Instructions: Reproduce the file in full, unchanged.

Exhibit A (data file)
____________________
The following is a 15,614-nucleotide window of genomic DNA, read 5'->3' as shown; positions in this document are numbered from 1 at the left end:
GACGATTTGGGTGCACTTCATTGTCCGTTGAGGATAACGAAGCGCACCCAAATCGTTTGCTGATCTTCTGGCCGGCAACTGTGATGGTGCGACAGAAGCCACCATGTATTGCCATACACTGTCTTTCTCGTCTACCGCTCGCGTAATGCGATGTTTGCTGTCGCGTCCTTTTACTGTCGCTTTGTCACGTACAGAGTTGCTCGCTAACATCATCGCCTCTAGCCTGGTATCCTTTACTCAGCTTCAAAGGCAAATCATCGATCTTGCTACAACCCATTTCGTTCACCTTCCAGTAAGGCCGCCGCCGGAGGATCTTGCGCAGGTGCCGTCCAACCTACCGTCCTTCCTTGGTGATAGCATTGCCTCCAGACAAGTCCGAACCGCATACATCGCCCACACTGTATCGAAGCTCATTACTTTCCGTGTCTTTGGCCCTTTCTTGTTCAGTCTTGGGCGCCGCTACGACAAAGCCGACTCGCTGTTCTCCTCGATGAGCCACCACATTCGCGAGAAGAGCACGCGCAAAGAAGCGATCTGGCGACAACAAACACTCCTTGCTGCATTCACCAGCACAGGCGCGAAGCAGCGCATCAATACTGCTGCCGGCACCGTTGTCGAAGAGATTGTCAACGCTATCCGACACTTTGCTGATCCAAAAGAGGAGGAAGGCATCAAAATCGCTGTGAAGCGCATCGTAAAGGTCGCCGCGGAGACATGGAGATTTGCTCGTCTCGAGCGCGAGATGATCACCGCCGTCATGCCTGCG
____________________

The following is a 15,614-nucleotide window of genomic DNA, read 5'->3' as shown; positions in this document are numbered from 1 at the left end:
GACGATTTGGGTGCACTTCATTGTCCGTTGAGGATAACGAAGCGCACCCAAATCGTTTGCTGATCTTCTGGCCGGCAACTGTGATGGTGCGACAGAAGCCACCATGTATTGCCATACACTGTCTTTCTCGTCTACCGCTCGCGTAATGCGATGTTTGCTGTCGCGTCCTTTTACTGTCGCTTTGTCACGTACAGAGTTGCTCGCTAACATCATCGCCTCTAGCCTGGTATCCTTTACTCAGCTTCAAAGGCAAATCATCGATCTTGCTACAACCCATTTCGTTCACCTTCCAGTAAGGCCGCCGCCGGAGGATCTTGCGCAGGTGCCGTCCAACCTACCGTCCTTCCTTGGTGATAGCATTGCCTCCAGACAAGTCCGAACCGCATACATCGCCCACACTGTATCGAAGCTCATTACTTTCCGTGTCTTTGGCCCTTTCTTGTTCAGTCTTGGGCGCCGCTACGACAAAGCCGACTCGCTGTTCTCCTCGATGAGCCACCACATTCGCGAGAAGAGCACGCGCAAAGAAGCGATCTGGCGACAACAAACACTCCTTGCTGCATTCACCAGCACAGGCGCGAAGCAGCGCATCAATACTGCTGCCGGCACCGTTGTCGAAGAGATTGTCAACGCTATCCGACACTTTGCTGATCCAAAAGAGGAGGAAGGCATCAAAATCGCTGTGAAGCGCATCGTAAAGGTCGCCGCGGAGACATGGAGATTTGCTCGTCTCGAGCGCGAGATGATCACCGCCGTCATGCCTGCG